Disciplining a child can be positive
A ll too often the word discipline goes hand in hand with the concept of punishment.
“So the idea of positive discipline might seem odd to some people,” says clinical psychologist Joan Durrant. But in her lexicon discipline means teaching, and it’s based on building blocks that help children succeed.
She believes the key is for parents to identify long-term childrearing goals, such as providing warmth and structure, understanding how their children think and feel and helping them become problem-solvers.
“Positive discipline is not permissive parenting,” stresses the University of Manitoba professor in the Centre for Peace and Justice, who was recently the first guest speaker at the Centre for Child Honouring on Saltspring Island.
The project is being spearheaded by Juno Award-winning singer Raffi Cavoukian who describes the centre as an educational facility to advance “child honouring.” He defines child honouring as “a children-first approach to healing communities and restoring ecosystems.” (See childhonouring.org)
“I am thrilled to have this honour,” says Durrant, “ because Raffi wants to address the concept of child honouring in relation to concepts of child rights. I’ve worked for many years in the area of child maltreatment prevention, and have come to understand it’s not just a family or parent issue, but a human-rights issue.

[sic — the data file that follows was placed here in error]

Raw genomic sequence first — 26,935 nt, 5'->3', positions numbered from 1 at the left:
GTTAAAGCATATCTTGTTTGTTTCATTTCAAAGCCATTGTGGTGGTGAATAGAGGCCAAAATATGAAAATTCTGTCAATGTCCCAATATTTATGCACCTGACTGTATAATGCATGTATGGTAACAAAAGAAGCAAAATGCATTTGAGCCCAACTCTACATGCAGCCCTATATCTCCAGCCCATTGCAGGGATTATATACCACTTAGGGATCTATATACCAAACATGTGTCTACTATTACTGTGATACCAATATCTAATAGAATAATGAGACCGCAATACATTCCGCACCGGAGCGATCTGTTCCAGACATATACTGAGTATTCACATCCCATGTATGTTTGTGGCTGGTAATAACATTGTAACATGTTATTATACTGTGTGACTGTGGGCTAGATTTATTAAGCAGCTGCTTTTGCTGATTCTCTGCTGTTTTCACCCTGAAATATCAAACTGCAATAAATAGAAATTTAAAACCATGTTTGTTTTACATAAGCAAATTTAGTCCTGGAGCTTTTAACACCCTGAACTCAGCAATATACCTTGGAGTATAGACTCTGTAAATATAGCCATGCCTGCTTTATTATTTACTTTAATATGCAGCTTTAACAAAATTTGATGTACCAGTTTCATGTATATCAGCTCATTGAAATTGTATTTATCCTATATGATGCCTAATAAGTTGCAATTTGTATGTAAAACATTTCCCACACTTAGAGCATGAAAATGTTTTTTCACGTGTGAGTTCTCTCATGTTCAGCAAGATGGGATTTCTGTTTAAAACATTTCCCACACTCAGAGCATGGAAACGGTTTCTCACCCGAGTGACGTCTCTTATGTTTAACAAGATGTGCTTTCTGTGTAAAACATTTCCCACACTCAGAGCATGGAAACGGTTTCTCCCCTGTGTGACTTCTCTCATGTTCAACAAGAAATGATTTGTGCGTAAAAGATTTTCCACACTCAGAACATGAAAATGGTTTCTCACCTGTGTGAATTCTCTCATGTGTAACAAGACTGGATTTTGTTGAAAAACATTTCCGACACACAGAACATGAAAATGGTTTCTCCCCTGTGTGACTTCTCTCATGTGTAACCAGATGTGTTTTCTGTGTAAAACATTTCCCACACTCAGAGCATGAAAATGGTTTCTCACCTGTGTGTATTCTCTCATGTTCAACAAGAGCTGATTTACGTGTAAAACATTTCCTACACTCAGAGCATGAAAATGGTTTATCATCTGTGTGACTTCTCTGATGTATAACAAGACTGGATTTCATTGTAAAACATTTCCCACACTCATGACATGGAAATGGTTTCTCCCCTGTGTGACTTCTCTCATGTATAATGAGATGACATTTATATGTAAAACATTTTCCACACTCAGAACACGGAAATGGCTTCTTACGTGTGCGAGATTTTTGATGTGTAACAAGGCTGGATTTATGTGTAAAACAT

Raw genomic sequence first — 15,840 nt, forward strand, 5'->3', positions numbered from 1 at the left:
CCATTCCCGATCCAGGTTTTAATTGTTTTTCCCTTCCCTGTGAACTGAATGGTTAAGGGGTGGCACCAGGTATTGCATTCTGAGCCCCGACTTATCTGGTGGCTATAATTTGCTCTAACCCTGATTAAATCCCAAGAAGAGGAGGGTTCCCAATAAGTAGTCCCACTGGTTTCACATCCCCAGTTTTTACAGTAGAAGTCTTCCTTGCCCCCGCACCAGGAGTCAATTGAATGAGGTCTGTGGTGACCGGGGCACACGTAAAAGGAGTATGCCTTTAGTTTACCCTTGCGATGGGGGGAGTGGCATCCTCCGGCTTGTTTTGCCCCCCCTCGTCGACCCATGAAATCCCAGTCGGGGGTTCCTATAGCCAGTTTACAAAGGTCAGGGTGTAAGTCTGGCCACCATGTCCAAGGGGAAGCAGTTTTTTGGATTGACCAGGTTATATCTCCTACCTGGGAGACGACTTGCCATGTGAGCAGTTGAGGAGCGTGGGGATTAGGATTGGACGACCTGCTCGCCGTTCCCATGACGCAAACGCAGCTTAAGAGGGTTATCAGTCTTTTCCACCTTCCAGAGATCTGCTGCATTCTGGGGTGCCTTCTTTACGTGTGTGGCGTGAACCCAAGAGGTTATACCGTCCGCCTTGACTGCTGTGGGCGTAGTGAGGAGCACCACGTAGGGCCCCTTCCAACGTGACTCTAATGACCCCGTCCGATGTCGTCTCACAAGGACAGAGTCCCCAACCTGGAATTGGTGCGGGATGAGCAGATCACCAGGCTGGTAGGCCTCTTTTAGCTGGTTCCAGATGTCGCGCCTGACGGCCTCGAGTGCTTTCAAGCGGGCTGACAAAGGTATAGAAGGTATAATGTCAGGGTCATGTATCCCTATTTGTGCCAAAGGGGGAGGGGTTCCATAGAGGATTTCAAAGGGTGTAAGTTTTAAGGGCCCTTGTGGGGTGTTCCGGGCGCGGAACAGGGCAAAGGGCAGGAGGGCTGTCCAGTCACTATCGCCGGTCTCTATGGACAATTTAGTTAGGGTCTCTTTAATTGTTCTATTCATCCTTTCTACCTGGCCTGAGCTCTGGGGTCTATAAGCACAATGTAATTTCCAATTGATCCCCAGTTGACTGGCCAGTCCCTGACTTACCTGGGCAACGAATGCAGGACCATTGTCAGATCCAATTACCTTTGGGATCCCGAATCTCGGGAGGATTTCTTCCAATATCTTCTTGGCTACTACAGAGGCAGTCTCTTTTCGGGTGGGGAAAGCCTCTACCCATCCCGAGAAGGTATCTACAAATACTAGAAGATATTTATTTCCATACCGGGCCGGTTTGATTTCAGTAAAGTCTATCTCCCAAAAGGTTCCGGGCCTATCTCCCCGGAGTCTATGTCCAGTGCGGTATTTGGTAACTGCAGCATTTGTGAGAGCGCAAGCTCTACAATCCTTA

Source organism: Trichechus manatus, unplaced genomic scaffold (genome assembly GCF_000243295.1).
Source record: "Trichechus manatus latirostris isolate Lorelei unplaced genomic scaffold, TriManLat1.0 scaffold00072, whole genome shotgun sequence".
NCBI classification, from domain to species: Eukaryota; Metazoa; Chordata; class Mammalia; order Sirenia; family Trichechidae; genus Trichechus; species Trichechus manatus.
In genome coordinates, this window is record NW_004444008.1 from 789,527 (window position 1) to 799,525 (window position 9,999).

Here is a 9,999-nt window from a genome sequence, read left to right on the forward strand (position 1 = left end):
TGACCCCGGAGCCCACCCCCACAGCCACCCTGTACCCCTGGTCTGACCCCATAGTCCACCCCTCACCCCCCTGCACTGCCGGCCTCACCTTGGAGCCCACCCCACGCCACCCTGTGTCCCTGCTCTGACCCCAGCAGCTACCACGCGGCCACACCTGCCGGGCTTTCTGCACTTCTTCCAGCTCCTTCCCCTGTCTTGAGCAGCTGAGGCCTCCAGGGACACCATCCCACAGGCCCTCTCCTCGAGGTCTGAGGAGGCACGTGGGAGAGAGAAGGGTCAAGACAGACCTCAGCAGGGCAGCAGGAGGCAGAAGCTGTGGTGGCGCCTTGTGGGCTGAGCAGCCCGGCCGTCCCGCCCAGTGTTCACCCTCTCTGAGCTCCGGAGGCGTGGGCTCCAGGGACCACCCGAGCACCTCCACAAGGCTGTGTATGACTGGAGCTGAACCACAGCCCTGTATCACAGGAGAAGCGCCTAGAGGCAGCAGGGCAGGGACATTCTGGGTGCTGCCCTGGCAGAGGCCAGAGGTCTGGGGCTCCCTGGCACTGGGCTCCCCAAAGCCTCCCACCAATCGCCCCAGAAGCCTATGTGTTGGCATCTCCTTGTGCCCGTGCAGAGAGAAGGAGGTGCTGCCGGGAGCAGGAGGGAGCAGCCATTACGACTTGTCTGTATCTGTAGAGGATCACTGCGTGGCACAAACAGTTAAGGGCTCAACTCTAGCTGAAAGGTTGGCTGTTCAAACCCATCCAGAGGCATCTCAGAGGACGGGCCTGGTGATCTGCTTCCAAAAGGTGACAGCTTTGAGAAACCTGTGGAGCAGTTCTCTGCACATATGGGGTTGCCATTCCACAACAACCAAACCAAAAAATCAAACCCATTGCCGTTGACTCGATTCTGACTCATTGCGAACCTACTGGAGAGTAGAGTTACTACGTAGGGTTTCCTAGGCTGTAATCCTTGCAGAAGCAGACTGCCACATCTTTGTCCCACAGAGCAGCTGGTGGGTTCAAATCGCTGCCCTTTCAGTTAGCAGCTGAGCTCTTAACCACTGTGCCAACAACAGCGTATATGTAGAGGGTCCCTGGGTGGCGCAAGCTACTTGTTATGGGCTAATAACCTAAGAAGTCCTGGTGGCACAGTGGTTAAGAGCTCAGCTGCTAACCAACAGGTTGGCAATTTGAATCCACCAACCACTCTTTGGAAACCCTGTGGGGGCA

“I’m very excited to see how Raffi has managed to take all of the components that are critical in children’s health development, and somehow captured all of them in a concise, humane framework. What he has come up with is a thing of beauty.”
His term “conscious parenting” is especially profound, she says.
“How many of our actions are more impulsive and reflexive than conscious? We get so caught up in short-term stress we lose sight of what we’re trying to achieve. This concept was like the skies opening. It’s revolutionary terminology.”
She says there is a perception that discipline must be either harsh or permissive, but suggests there is a middle road.
“Harsh discipline drives children away, and permissiveness doesn’t give them the information they need,” but positive discipline involves teaching and mentoring by parents, she said.
“ What do we need when we want to learn new information or succeed in challenging situations? We need the support of people around us. We need to know we will not be hurt or shamed if we make a mistake, and we need information.”
She illustrates her point by describing a child about to drop a precious ornament.
“In the first place, rather than leaving tempting things around, and slapping a child who touches them, keep the environment as safe as possible. You don’t want to decrease exploratory behaviour, which the brain needs to develop....
“But you want to help children gradually learn to control their impulses. So sit with them. Hold an object that isn’t terribly breakable and explain how special it is. Instead of yelling, ‘ Don’t touch, you’ll break it,’ which sends the message they are clumsy and incompetent, give them a sense of caring and respect.”